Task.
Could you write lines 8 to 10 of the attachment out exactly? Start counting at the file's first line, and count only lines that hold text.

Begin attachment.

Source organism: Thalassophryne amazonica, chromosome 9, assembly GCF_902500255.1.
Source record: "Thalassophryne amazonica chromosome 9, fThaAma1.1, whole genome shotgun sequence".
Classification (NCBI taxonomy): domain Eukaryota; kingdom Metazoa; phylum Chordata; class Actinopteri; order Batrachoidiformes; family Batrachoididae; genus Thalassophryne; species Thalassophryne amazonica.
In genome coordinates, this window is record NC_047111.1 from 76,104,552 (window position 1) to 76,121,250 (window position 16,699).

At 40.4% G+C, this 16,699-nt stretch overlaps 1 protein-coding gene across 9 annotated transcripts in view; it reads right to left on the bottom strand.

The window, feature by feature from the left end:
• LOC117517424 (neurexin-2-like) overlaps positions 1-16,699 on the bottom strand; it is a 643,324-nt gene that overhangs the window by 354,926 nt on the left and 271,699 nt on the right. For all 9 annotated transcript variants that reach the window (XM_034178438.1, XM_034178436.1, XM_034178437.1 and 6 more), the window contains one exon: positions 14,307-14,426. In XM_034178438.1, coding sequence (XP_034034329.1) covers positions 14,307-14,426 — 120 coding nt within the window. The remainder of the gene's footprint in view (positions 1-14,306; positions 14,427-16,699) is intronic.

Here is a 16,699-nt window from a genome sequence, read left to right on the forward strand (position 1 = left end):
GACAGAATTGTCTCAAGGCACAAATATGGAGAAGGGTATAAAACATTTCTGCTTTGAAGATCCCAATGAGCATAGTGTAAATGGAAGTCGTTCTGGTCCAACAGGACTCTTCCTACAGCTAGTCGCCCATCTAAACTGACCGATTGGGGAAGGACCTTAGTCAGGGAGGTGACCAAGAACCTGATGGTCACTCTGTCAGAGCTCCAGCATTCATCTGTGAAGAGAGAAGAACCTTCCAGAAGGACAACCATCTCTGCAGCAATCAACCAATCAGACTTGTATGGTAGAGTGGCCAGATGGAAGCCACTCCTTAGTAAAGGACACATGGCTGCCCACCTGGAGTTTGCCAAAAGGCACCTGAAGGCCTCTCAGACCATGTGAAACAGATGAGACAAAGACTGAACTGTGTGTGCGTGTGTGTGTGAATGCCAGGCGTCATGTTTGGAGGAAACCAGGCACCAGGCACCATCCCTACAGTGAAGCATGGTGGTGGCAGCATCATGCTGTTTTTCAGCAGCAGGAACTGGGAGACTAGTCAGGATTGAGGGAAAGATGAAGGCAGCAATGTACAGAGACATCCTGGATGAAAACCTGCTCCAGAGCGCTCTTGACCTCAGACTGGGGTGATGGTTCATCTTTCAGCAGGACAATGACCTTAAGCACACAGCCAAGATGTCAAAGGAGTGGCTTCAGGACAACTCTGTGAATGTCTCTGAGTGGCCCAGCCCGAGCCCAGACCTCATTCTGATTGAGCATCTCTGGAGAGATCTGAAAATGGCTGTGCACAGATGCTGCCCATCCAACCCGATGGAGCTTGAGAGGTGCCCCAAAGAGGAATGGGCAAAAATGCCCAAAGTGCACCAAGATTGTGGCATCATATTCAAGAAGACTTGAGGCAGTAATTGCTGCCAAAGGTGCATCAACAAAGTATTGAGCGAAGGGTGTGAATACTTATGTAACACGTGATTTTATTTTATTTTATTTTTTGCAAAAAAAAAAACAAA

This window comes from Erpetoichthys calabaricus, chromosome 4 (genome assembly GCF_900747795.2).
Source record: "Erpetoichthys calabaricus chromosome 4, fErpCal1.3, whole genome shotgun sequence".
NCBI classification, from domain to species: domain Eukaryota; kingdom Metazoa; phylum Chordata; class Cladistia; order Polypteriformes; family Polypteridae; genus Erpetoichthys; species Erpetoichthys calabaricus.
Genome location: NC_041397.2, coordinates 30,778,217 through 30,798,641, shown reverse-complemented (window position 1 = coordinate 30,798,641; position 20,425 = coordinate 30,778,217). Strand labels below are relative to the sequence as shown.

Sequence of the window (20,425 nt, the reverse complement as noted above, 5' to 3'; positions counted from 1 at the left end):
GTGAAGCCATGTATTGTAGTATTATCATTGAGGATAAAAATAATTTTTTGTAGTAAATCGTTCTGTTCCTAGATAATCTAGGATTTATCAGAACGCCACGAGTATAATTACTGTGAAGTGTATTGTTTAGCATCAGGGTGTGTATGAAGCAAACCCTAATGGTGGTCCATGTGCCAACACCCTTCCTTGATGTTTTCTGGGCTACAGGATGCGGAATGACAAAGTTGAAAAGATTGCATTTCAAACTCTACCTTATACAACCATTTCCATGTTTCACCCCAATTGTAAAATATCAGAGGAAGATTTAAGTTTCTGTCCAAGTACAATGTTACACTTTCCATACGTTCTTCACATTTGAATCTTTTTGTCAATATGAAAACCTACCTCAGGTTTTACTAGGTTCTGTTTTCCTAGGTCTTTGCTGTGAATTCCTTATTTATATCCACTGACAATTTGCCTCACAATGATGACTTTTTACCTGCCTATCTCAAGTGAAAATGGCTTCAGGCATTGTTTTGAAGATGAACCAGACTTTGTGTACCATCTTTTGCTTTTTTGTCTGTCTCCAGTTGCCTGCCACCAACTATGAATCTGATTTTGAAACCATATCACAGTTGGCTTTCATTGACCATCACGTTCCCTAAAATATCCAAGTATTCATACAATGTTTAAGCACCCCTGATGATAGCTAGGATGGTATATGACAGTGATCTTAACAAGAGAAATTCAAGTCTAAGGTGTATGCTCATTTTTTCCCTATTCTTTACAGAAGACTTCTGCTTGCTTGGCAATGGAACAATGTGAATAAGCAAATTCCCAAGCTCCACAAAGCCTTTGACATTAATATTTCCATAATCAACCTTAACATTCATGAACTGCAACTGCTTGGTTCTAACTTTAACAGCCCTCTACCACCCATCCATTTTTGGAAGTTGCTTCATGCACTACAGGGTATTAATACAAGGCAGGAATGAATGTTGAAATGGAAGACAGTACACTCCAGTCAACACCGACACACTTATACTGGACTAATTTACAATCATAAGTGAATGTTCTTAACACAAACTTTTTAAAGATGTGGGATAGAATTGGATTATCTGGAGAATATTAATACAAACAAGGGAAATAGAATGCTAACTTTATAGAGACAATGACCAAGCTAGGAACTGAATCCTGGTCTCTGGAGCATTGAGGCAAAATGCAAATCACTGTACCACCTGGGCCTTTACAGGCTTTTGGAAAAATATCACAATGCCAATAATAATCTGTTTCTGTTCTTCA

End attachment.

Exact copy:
Here is a 16,699-nt window from a genome sequence, read left to right on the forward strand (position 1 = left end):
GACAGAATTGTCTCAAGGCACAAATATGGAGAAGGGTATAAAACATTTCTGCTTTGAAGATCCCAATGAGCATAGTGTAAATGGAAGTCGTTCTGGTCCAACAGGACTCTTCCTACAGCTAGTCGCCCATCTAAACTGACCGATTGGGGAAGGACCTTAGTCAGGGAGGTGACCAAGAACCTGATGGTCACTCTGTCAGAGCTCCAGCATTCATCTGTGAAGAGAGAAGAACCTTCCAGAAGGACAACCATCTCTGCAGCAATCAACCAATCAGACTTGTATGGTAGAGTGGCCAGATGGAAGCCACTCCTTAGTAAAGGACACATGGCTGCCCACCTGGAGTTTGCCAAAAGGCACCTGAAGGCCTCTCAGACCATGTGAAACAGATGAGACAAAGACTGAACTGTGTGTGCGTGTGTGTGTGAATGCCAGGCGTCATGTTTGGAGGAAACCAGGCACCAGGCACCATCCCTACAGTGAAGCATGGTGGTGGCAGCATCATGCTGTTTTTCAGCAGCAGGAACTGGGAGACTAGTCAGGATTGAGGGAAAGATGAAGGCAGCAATGTACAGAGACATCCTGGATGAAAACCTGCTCCAGAGCGCTCTTGACCTCAGACTGGGGTGATGGTTCATCTTTCAGCAGGACAATGACCTTAAGCACACAGCCAAGATGTCAAAGGAGTGGCTTCAGGACAACTCTGTGAATGTCTCTGAGTGGCCCAGCCCGAGCCCAGACCTCATTCTGATTGAGCATCTCTGGAGAGATCTGAAAATGGCTGTGCACAGATGCTGCCCATCCAACCCGATGGAGCTTGAGAGGTGCCCCAAAGAGGAATGGGCAAAAATGCCCAAAGTGCACCAAGATTGTGGCATCATATTCAAGAAGACTTGAGGCAGTAATTGCTGCCAAAGGTGCATCAACAAAGTATTGAGCGAAGGGTGTGAATACTTATGTAACACGTGATTTTATTTTATTTTATTTTTTGCAAAAAAAAAAACAAA

This window comes from Erpetoichthys calabaricus, chromosome 4 (genome assembly GCF_900747795.2).